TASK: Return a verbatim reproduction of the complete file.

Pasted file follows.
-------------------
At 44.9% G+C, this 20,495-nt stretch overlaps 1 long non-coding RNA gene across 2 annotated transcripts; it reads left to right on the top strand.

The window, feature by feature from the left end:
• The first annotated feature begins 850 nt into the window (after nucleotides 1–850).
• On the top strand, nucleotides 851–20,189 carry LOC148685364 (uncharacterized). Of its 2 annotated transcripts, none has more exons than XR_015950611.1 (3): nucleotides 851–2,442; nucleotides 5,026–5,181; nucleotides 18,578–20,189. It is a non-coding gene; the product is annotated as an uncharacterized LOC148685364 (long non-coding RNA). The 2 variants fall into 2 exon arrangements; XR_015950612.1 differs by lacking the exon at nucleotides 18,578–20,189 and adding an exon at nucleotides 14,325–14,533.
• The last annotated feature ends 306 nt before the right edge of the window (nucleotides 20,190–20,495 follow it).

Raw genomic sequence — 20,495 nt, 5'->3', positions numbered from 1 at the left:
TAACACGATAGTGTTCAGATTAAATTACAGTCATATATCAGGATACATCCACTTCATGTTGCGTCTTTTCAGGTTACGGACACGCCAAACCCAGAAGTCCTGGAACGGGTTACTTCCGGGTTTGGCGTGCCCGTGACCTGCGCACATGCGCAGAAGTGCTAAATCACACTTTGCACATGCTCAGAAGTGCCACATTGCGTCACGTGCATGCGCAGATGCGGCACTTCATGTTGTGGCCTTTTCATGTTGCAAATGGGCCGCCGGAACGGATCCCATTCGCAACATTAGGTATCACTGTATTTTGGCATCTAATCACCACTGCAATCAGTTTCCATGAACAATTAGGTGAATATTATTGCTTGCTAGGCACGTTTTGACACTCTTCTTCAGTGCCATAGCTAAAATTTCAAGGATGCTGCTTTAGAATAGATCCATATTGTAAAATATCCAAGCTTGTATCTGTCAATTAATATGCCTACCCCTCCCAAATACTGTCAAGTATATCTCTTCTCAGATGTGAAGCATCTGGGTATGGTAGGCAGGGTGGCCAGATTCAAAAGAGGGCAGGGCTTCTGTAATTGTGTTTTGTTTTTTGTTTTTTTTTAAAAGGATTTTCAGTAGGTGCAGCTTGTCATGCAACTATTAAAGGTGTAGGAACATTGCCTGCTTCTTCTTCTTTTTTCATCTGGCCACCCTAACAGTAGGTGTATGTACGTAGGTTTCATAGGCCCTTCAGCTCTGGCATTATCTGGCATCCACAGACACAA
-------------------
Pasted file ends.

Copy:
At 44.9% G+C, this 20,495-nt stretch overlaps 1 long non-coding RNA gene across 2 annotated transcripts; it reads left to right on the top strand.

The window, feature by feature from the left end:
• The first annotated feature begins 850 nt into the window (after nucleotides 1–850).
• On the top strand, nucleotides 851–20,189 carry LOC148685364 (uncharacterized). Of its 2 annotated transcripts, none has more exons than XR_015950611.1 (3): nucleotides 851–2,442; nucleotides 5,026–5,181; nucleotides 18,578–20,189. It is a non-coding gene; the product is annotated as an uncharacterized LOC148685364 (long non-coding RNA). The 2 variants fall into 2 exon arrangements; XR_015950612.1 differs by lacking the exon at nucleotides 18,578–20,189 and adding an exon at nucleotides 14,325–14,533.
• The last annotated feature ends 306 nt before the right edge of the window (nucleotides 20,190–20,495 follow it).

Raw genomic sequence — 20,495 nt, 5'->3', positions numbered from 1 at the left:
TAACACGATAGTGTTCAGATTAAATTACAGTCATATATCAGGATACATCCACTTCATGTTGCGTCTTTTCAGGTTACGGACACGCCAAACCCAGAAGTCCTGGAACGGGTTACTTCCGGGTTTGGCGTGCCCGTGACCTGCGCACATGCGCAGAAGTGCTAAATCACACTTTGCACATGCTCAGAAGTGCCACATTGCGTCACGTGCATGCGCAGATGCGGCACTTCATGTTGTGGCCTTTTCATGTTGCAAATGGGCCGCCGGAACGGATCCCATTCGCAACATTAGGTATCACTGTATTTTGGCATCTAATCACCACTGCAATCAGTTTCCATGAACAATTAGGTGAATATTATTGCTTGCTAGGCACGTTTTGACACTCTTCTTCAGTGCCATAGCTAAAATTTCAAGGATGCTGCTTTAGAATAGATCCATATTGTAAAATATCCAAGCTTGTATCTGTCAATTAATATGCCTACCCCTCCCAAATACTGTCAAGTATATCTCTTCTCAGATGTGAAGCATCTGGGTATGGTAGGCAGGGTGGCCAGATTCAAAAGAGGGCAGGGCTTCTGTAATTGTGTTTTGTTTTTTGTTTTTTTTTAAAAGGATTTTCAGTAGGTGCAGCTTGTCATGCAACTATTAAAGGTGTAGGAACATTGCCTGCTTCTTCTTCTTTTTTCATCTGGCCACCCTAACAGTAGGTGTATGTACGTAGGTTTCATAGGCCCTTCAGCTCTGGCATTATCTGGCATCCACAGACACAA